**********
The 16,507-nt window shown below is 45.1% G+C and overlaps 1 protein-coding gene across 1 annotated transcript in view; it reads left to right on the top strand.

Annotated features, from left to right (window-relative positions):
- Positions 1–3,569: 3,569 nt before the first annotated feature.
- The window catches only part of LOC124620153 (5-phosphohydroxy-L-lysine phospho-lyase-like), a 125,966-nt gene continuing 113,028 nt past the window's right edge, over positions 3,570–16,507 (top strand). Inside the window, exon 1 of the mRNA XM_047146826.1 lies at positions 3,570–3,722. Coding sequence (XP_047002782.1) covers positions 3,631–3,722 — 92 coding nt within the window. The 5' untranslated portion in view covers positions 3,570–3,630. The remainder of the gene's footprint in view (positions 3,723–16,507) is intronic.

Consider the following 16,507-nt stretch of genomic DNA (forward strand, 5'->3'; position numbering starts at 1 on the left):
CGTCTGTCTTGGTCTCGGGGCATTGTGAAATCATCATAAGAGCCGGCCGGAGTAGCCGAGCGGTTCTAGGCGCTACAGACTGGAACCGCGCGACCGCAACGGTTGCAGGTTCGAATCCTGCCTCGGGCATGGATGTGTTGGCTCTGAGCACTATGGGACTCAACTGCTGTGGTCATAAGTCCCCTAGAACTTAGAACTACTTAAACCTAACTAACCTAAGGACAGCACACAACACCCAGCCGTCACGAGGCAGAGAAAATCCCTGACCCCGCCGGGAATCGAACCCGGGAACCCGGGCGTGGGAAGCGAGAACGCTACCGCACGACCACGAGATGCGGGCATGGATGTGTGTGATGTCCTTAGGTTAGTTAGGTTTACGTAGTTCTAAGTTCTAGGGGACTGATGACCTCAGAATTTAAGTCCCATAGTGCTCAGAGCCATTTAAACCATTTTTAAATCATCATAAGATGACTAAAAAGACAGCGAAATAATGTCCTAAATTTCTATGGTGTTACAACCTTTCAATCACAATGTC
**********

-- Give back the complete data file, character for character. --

The 16,507-nt window shown below is 45.1% G+C and overlaps 1 protein-coding gene across 1 annotated transcript in view; it reads left to right on the top strand.

Annotated features, from left to right (window-relative positions):
- Positions 1–3,569: 3,569 nt before the first annotated feature.
- The window catches only part of LOC124620153 (5-phosphohydroxy-L-lysine phospho-lyase-like), a 125,966-nt gene continuing 113,028 nt past the window's right edge, over positions 3,570–16,507 (top strand). Inside the window, exon 1 of the mRNA XM_047146826.1 lies at positions 3,570–3,722. Coding sequence (XP_047002782.1) covers positions 3,631–3,722 — 92 coding nt within the window. The 5' untranslated portion in view covers positions 3,570–3,630. The remainder of the gene's footprint in view (positions 3,723–16,507) is intronic.

Consider the following 16,507-nt stretch of genomic DNA (forward strand, 5'->3'; position numbering starts at 1 on the left):
CGTCTGTCTTGGTCTCGGGGCATTGTGAAATCATCATAAGAGCCGGCCGGAGTAGCCGAGCGGTTCTAGGCGCTACAGACTGGAACCGCGCGACCGCAACGGTTGCAGGTTCGAATCCTGCCTCGGGCATGGATGTGTTGGCTCTGAGCACTATGGGACTCAACTGCTGTGGTCATAAGTCCCCTAGAACTTAGAACTACTTAAACCTAACTAACCTAAGGACAGCACACAACACCCAGCCGTCACGAGGCAGAGAAAATCCCTGACCCCGCCGGGAATCGAACCCGGGAACCCGGGCGTGGGAAGCGAGAACGCTACCGCACGACCACGAGATGCGGGCATGGATGTGTGTGATGTCCTTAGGTTAGTTAGGTTTACGTAGTTCTAAGTTCTAGGGGACTGATGACCTCAGAATTTAAGTCCCATAGTGCTCAGAGCCATTTAAACCATTTTTAAATCATCATAAGATGACTAAAAAGACAGCGAAATAATGTCCTAAATTTCTATGGTGTTACAACCTTTCAATCACAATGTC